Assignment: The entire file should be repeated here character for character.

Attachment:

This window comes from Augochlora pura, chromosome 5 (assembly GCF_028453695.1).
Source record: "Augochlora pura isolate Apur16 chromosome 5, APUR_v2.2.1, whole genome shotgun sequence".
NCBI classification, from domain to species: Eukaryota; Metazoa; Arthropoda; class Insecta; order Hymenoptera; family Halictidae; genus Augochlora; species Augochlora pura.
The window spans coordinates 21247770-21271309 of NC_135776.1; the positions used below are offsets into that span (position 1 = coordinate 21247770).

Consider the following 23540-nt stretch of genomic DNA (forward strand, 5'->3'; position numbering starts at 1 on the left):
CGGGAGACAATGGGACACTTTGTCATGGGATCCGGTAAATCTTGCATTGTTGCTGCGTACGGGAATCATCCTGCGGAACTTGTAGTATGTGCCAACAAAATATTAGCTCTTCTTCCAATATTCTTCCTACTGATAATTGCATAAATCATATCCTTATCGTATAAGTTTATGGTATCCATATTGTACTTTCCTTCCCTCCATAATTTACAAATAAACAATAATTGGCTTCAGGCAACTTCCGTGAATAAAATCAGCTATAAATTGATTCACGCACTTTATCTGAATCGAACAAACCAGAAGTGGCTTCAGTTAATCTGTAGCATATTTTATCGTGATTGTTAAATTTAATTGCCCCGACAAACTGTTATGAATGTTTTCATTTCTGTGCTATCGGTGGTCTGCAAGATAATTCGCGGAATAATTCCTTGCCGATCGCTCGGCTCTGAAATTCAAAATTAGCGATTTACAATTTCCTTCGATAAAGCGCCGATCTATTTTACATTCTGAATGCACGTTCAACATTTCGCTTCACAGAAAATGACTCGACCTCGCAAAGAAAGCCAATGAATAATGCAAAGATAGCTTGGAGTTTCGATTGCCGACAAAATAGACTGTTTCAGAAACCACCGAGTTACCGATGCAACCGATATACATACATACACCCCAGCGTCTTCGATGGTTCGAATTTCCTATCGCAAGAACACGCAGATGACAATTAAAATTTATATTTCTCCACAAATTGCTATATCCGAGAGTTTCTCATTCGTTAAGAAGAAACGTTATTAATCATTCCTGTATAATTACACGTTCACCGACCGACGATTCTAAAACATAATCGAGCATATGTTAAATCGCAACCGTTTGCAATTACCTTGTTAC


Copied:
This window comes from Augochlora pura, chromosome 5 (assembly GCF_028453695.1).
Source record: "Augochlora pura isolate Apur16 chromosome 5, APUR_v2.2.1, whole genome shotgun sequence".
NCBI classification, from domain to species: Eukaryota; Metazoa; Arthropoda; class Insecta; order Hymenoptera; family Halictidae; genus Augochlora; species Augochlora pura.
The window spans coordinates 21247770-21271309 of NC_135776.1; the positions used below are offsets into that span (position 1 = coordinate 21247770).

Consider the following 23540-nt stretch of genomic DNA (forward strand, 5'->3'; position numbering starts at 1 on the left):
CGGGAGACAATGGGACACTTTGTCATGGGATCCGGTAAATCTTGCATTGTTGCTGCGTACGGGAATCATCCTGCGGAACTTGTAGTATGTGCCAACAAAATATTAGCTCTTCTTCCAATATTCTTCCTACTGATAATTGCATAAATCATATCCTTATCGTATAAGTTTATGGTATCCATATTGTACTTTCCTTCCCTCCATAATTTACAAATAAACAATAATTGGCTTCAGGCAACTTCCGTGAATAAAATCAGCTATAAATTGATTCACGCACTTTATCTGAATCGAACAAACCAGAAGTGGCTTCAGTTAATCTGTAGCATATTTTATCGTGATTGTTAAATTTAATTGCCCCGACAAACTGTTATGAATGTTTTCATTTCTGTGCTATCGGTGGTCTGCAAGATAATTCGCGGAATAATTCCTTGCCGATCGCTCGGCTCTGAAATTCAAAATTAGCGATTTACAATTTCCTTCGATAAAGCGCCGATCTATTTTACATTCTGAATGCACGTTCAACATTTCGCTTCACAGAAAATGACTCGACCTCGCAAAGAAAGCCAATGAATAATGCAAAGATAGCTTGGAGTTTCGATTGCCGACAAAATAGACTGTTTCAGAAACCACCGAGTTACCGATGCAACCGATATACATACATACACCCCAGCGTCTTCGATGGTTCGAATTTCCTATCGCAAGAACACGCAGATGACAATTAAAATTTATATTTCTCCACAAATTGCTATATCCGAGAGTTTCTCATTCGTTAAGAAGAAACGTTATTAATCATTCCTGTATAATTACACGTTCACCGACCGACGATTCTAAAACATAATCGAGCATATGTTAAATCGCAACCGTTTGCAATTACCTTGTTAC